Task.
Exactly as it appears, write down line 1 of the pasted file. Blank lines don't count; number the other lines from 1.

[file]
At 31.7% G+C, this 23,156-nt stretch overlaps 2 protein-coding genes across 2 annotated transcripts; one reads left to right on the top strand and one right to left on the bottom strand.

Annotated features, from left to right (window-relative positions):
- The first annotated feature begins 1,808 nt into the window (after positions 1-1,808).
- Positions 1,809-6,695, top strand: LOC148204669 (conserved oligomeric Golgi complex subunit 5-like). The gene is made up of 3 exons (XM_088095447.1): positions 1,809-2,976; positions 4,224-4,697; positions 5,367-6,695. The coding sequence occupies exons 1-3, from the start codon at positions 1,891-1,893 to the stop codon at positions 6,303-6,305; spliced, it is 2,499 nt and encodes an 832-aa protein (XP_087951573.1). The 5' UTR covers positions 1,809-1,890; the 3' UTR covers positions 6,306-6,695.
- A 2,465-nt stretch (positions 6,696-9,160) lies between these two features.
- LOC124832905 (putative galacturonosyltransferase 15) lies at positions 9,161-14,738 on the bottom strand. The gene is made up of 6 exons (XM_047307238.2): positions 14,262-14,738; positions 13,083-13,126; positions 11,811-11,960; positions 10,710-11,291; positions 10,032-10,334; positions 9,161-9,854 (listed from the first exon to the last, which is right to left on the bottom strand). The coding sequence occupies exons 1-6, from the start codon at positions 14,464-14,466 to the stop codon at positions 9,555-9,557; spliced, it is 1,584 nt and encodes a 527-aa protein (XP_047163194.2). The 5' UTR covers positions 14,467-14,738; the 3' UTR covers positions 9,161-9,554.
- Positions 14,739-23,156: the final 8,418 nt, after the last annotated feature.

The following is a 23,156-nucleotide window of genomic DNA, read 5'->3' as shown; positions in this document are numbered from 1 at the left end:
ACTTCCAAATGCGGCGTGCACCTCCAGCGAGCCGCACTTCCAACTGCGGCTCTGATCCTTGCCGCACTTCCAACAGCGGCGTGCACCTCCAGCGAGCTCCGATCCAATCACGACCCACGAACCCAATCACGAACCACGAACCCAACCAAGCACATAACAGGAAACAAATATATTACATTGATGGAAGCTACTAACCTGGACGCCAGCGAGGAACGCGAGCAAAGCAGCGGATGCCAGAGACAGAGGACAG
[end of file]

At 31.7% G+C, this 23,156-nt stretch overlaps 2 protein-coding genes across 2 annotated transcripts; one reads left to right on the top strand and one right to left on the bottom strand.